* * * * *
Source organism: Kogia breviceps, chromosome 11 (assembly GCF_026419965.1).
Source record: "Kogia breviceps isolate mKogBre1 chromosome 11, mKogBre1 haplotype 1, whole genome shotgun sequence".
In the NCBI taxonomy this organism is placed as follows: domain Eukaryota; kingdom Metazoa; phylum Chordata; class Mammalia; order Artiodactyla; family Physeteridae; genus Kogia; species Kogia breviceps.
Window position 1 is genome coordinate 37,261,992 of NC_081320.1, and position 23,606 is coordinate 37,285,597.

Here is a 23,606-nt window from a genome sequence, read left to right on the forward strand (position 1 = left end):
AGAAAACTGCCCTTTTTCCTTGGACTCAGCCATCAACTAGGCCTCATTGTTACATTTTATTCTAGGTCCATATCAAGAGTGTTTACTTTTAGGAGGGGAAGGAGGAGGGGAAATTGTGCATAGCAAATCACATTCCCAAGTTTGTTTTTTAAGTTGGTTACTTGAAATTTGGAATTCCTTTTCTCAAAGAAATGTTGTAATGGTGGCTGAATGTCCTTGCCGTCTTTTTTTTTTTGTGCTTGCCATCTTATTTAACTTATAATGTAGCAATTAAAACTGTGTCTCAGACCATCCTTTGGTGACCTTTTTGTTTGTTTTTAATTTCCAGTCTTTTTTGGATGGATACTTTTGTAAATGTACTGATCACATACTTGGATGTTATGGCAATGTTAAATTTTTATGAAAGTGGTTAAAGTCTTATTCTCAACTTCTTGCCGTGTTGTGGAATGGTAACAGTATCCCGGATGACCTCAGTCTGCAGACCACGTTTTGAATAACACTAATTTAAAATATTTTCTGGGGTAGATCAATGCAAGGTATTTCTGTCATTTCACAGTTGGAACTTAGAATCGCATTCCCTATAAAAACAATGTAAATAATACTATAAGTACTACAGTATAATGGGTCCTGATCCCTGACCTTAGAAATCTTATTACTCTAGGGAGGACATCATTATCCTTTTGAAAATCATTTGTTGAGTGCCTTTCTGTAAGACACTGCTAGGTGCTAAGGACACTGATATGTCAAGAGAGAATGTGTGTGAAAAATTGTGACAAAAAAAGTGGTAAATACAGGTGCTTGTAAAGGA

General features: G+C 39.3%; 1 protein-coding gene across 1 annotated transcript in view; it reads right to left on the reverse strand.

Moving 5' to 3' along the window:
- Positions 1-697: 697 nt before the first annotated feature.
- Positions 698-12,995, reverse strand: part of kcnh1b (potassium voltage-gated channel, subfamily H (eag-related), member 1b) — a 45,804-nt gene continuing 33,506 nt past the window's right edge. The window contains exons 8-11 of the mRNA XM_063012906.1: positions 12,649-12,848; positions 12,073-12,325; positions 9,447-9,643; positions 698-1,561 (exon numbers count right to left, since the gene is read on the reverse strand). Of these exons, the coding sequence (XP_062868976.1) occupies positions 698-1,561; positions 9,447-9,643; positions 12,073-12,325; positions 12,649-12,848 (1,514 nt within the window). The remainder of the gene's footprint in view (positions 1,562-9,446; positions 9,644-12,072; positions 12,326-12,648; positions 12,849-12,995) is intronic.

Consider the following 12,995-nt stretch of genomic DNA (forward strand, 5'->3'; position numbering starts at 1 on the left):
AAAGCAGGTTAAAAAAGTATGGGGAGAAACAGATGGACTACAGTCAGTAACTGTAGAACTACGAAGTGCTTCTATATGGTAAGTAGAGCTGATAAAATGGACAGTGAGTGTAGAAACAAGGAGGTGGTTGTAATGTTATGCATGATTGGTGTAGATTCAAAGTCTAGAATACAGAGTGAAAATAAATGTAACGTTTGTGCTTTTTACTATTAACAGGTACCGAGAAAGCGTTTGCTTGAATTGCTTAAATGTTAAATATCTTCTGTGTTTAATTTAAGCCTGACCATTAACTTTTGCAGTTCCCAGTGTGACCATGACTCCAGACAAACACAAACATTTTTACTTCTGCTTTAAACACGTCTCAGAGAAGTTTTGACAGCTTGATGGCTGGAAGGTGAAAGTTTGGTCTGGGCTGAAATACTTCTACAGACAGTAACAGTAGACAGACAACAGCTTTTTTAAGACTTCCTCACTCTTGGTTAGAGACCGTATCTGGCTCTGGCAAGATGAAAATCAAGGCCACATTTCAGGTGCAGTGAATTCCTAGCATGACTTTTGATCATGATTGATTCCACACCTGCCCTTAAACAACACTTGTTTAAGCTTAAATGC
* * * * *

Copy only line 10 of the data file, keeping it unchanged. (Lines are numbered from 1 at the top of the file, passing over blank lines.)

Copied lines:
- Positions 698-12,995, reverse strand: part of kcnh1b (potassium voltage-gated channel, subfamily H (eag-related), member 1b) — a 45,804-nt gene continuing 33,506 nt past the window's right edge. The window contains exons 8-11 of the mRNA XM_063012906.1: positions 12,649-12,848; positions 12,073-12,325; positions 9,447-9,643; positions 698-1,561 (exon numbers count right to left, since the gene is read on the reverse strand). Of these exons, the coding sequence (XP_062868976.1) occupies positions 698-1,561; positions 9,447-9,643; positions 12,073-12,325; positions 12,649-12,848 (1,514 nt within the window). The remainder of the gene's footprint in view (positions 1,562-9,446; positions 9,644-12,072; positions 12,326-12,648; positions 12,849-12,995) is intronic.